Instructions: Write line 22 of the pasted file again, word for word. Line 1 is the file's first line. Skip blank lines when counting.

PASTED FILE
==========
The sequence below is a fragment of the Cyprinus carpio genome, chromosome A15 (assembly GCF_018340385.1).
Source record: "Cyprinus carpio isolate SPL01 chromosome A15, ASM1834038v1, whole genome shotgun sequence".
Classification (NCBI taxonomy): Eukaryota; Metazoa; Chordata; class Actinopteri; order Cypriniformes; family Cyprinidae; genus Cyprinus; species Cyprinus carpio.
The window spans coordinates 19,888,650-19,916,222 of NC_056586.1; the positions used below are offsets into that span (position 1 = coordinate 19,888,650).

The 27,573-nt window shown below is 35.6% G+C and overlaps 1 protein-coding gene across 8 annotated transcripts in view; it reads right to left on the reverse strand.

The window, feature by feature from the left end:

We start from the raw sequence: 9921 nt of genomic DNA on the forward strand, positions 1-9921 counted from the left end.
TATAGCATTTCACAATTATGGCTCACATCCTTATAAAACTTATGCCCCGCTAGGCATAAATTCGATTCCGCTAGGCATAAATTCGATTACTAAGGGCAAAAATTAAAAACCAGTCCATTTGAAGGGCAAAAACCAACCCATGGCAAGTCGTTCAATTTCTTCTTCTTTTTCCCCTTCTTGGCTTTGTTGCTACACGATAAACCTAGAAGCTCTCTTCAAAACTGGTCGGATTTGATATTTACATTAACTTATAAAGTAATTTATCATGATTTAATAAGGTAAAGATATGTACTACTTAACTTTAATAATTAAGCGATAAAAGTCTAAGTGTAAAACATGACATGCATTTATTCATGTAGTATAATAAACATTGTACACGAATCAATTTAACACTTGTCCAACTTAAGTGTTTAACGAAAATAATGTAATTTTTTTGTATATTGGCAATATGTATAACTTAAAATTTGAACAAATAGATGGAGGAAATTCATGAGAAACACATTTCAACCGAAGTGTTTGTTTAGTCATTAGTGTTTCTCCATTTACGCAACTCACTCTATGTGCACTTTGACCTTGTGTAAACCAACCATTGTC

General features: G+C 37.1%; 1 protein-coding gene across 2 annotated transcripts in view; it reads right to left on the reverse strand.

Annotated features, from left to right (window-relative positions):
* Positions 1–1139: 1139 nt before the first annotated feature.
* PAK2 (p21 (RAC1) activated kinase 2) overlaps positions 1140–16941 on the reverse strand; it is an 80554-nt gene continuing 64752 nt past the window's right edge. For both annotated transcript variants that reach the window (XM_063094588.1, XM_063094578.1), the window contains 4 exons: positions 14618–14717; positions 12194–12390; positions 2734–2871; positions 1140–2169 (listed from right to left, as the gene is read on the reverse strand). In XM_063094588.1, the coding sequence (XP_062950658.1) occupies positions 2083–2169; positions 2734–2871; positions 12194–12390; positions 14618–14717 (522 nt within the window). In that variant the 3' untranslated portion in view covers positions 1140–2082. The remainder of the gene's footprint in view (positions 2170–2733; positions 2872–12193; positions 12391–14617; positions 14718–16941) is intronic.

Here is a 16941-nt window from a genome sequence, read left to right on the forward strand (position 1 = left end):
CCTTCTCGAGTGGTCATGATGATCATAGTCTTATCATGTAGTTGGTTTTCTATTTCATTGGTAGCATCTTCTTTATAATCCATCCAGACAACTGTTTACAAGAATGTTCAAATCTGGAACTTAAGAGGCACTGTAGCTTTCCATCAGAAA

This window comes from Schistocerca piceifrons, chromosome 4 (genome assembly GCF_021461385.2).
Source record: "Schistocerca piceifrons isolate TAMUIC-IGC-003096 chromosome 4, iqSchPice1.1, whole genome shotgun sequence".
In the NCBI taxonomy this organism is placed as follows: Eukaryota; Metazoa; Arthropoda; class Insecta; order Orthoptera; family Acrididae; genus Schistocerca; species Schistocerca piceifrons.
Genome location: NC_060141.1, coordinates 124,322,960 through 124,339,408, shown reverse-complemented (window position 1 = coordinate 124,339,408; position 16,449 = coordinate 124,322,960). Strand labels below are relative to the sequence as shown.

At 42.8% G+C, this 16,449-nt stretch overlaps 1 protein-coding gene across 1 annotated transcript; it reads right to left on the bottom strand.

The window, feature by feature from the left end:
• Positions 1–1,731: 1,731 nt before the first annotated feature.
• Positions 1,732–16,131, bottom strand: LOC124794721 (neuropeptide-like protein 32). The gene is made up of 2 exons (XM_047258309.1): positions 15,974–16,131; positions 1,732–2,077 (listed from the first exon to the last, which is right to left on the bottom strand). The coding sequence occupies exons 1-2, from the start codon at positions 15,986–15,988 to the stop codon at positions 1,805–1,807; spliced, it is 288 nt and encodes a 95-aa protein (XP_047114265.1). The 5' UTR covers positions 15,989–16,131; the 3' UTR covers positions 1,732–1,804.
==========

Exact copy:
• Positions 1,732–16,131, bottom strand: LOC124794721 (neuropeptide-like protein 32). The gene is made up of 2 exons (XM_047258309.1): positions 15,974–16,131; positions 1,732–2,077 (listed from the first exon to the last, which is right to left on the bottom strand). The coding sequence occupies exons 1-2, from the start codon at positions 15,986–15,988 to the stop codon at positions 1,805–1,807; spliced, it is 288 nt and encodes a 95-aa protein (XP_047114265.1). The 5' UTR covers positions 15,989–16,131; the 3' UTR covers positions 1,732–1,804.